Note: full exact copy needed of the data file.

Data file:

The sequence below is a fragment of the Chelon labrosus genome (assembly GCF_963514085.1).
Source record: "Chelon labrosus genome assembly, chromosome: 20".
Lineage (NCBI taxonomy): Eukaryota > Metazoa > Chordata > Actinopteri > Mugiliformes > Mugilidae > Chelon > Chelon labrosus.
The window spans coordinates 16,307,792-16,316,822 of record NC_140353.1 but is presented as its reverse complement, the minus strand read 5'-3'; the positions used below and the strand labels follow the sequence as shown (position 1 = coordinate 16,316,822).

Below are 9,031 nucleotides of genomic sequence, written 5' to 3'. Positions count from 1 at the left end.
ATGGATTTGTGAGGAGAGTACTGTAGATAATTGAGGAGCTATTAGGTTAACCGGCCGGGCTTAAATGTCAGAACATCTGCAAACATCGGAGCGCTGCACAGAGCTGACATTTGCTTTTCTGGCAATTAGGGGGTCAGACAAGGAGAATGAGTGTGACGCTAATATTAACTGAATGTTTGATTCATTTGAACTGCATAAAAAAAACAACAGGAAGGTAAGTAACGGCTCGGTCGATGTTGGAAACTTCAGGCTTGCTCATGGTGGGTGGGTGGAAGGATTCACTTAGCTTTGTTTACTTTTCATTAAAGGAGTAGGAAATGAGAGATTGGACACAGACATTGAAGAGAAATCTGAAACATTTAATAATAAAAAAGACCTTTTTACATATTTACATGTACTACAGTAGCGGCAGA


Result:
The sequence below is a fragment of the Chelon labrosus genome (assembly GCF_963514085.1).
Source record: "Chelon labrosus genome assembly, chromosome: 20".
Lineage (NCBI taxonomy): Eukaryota > Metazoa > Chordata > Actinopteri > Mugiliformes > Mugilidae > Chelon > Chelon labrosus.
The window spans coordinates 16,307,792-16,316,822 of record NC_140353.1 but is presented as its reverse complement, the minus strand read 5'-3'; the positions used below and the strand labels follow the sequence as shown (position 1 = coordinate 16,316,822).

Below are 9,031 nucleotides of genomic sequence, written 5' to 3'. Positions count from 1 at the left end.
ATGGATTTGTGAGGAGAGTACTGTAGATAATTGAGGAGCTATTAGGTTAACCGGCCGGGCTTAAATGTCAGAACATCTGCAAACATCGGAGCGCTGCACAGAGCTGACATTTGCTTTTCTGGCAATTAGGGGGTCAGACAAGGAGAATGAGTGTGACGCTAATATTAACTGAATGTTTGATTCATTTGAACTGCATAAAAAAAACAACAGGAAGGTAAGTAACGGCTCGGTCGATGTTGGAAACTTCAGGCTTGCTCATGGTGGGTGGGTGGAAGGATTCACTTAGCTTTGTTTACTTTTCATTAAAGGAGTAGGAAATGAGAGATTGGACACAGACATTGAAGAGAAATCTGAAACATTTAATAATAAAAAAGACCTTTTTACATATTTACATGTACTACAGTAGCGGCAGA